Monday, September 19, 2011
By Nichole Christian : WDET Reporter
The push to re-imagine Detroit as a national Mecca for creative entrepreneurs takes another leap forward, starting September 21, with the new Detroit Design Festival, eight days and nights of crowd-sourcing ideas, talents and urban solutions.. The city has been making global headlines of late for its ability to draw young artists from all over the country and from every genre on the promise of cheap real estate and rich creative opportunity. This festival marks the first major showcase of creative Detroit and the potential local and relocating artists have to transform one of America’s anchor rust belt cities.
Wednesday, September 14, 2011
Simon Garfield talks about the history of fonts, from font "pirating" dating back nearly as far as Gutenberg to the creation of Comic Sans and Ikea’s font-change controversy. Just My Type: A Book About Fonts shows how something as simple as font choice can speak volumes about our cultural climate and personal tastes.
Monday, September 12, 2011
By Julia Furlan : WNYC Culture Producer
Could ziplines crossing the East River or a new concept for the MTA be in New York City's future? The Institute of Urban Design's first-ever Urban Design Week Festival says, "Perhaps."
Sunday, September 11, 2011
Countless artists in the past decade, from novelists to comic book illustrators to documentary theater directors, have grappled with the events of 9/11 and the War on Terror. What follows is a curated list of crucial works, by no means complete or definitive, that help us make sense of what happened a decade ago. (With thanks to Studio 360's listeners.)
Friday, September 09, 2011
Ten years ago, Lower Manhattan was the epicenter of the most shocking, upsetting day in many Americans' lifetimes. But today Ground Zero is bustling with construction workers, cranes, and other building equipment. The site is still a work in progress, except for the new national memorial ...
Tuesday, September 06, 2011
Paul Goldberger, design professor at The New School, the architecture critic for the New Yorker, and author of Up from Zero: Politics, Architecture, and the Rebuilding of New York and Why Architecture Matters, and Milton Glaser, celebrated designer who most famously designed the "I ♥ NY" logo, discuss New York City's image and brand pre and post 9/11.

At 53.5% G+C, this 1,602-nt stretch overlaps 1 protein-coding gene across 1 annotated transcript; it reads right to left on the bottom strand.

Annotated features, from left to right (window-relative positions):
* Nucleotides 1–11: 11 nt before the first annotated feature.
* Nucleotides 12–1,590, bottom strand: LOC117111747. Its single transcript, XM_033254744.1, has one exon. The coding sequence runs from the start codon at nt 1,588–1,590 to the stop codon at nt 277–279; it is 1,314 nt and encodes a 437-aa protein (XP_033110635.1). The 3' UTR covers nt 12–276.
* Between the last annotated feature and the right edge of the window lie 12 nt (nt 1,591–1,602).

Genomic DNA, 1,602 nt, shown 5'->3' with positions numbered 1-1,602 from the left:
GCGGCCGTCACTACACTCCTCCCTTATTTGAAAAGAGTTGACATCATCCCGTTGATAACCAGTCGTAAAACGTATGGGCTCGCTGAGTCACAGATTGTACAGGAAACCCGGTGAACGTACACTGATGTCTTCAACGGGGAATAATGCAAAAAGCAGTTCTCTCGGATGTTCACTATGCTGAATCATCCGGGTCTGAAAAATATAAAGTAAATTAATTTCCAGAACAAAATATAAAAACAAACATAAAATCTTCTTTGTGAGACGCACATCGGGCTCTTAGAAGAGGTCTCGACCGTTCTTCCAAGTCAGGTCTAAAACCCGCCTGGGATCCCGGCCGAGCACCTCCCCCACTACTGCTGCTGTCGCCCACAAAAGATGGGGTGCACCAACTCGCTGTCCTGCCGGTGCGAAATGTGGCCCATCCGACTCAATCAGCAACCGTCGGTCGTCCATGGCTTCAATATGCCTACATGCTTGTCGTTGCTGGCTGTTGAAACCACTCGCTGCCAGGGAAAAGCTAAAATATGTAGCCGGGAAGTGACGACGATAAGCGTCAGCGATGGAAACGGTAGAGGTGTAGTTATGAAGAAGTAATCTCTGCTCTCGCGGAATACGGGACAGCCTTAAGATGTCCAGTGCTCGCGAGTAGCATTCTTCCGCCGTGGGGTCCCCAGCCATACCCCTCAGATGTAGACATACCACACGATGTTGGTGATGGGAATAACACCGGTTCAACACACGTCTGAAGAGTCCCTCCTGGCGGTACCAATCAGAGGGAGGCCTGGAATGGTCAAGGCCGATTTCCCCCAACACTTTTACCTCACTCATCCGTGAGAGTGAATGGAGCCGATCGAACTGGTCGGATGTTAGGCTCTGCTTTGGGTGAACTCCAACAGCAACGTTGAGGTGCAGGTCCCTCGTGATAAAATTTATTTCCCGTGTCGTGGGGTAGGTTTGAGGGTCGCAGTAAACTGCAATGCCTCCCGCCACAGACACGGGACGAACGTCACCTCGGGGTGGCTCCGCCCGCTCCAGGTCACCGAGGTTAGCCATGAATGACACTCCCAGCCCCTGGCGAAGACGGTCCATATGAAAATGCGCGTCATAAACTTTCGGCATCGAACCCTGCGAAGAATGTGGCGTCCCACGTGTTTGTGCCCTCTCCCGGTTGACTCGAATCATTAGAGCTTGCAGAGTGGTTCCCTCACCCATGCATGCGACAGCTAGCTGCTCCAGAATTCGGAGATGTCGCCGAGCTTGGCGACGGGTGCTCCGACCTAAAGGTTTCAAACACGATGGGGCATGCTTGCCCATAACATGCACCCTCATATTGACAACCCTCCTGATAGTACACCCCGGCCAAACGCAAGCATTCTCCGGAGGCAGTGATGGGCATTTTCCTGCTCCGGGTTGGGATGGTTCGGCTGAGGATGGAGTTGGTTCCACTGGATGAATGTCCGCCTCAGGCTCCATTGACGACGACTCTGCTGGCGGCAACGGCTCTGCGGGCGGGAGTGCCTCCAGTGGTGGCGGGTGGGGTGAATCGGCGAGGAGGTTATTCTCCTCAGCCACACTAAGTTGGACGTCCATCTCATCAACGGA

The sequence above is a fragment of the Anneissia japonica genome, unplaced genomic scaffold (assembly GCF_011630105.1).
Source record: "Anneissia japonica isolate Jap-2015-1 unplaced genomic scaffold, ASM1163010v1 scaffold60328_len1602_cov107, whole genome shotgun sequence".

Friday, September 02, 2011
By Sean Twigg
Look around you, specifically at the objects that are surrounding you right now. How would you describe the products you use for your everyday life? Unobtrusive? Innovative? Honest? These are the kind of questions that make up the legendary industrial designer Deitar Rams' 10 Guiding Principles of Good Design. ...
Thursday, September 01, 2011
Thursday, August 18, 2011
Monday, August 08, 2011
Gadgets aren’t just for nerds anymore. In the age of social media, they've become an extension of who we are. Talk to Me, a new design exhibition focusing on the communication between people and objects at New York's Museum of Modern Art, brings all things techy into the gallery space. ...
Thursday, August 04, 2011
Friday, July 29, 2011
When Nintendo released Donkey Kong in 1981, it was one of the only arcade games in which you did more than just blast space invaders. It contained an entire world, with a damsel in distress and an unlikely hero: a little Italian plumber named Mario. ...
Friday, July 29, 2011
Friday, July 22, 2011
Thursday, July 14, 2011
Sunday, July 10, 2011
By Luna Lin
Friday, July 08, 2011
(Washington D.C. - WAMU) In a few years, Metro is getting rid of a quarter of its old rail cars, the ones that crumpled like telescopes in the 2009 Red Line train crash and were deemed unsafe by federal investigators. And in their place will be a fleet of all new train cars.
Officials say their goal is to develop something sturdy and safe, but also something comfortable and inviting
"The design has a physical aspect, as well as a psychological aspect," says Masamichi Udagawa, an industrial designer Metro brought on to help design the aesthetics of the new cars.
He says the interiors will be a dark blue color, rather than the traditional orange and brown Metro riders are used to.
Udagawa says the reason for the change is that brown isn’t a very popular color.
"People really didn't like seeing the brown again," he laughs. "The color is a very subjective thing. It's very, very context-sensitive. So in the context of the D.C. system, people are a bit tired and maybe bored with brown."
The Kawasaki Company, based out of Japan, is building the train cars and could have them ready by 2013. But Metro says they might be delayed because of the recent earthquake and tsunami.
Thursday, July 07, 2011
By Sean Twigg
You know you've made it when your face is on a postage stamp. Twelve giants of industrial design have just been given that honor with a new set of stamps released by the United States Postal Service last week. But instead of their profiles gracing the corner of your next electric bill, their enduring work is spotlighted.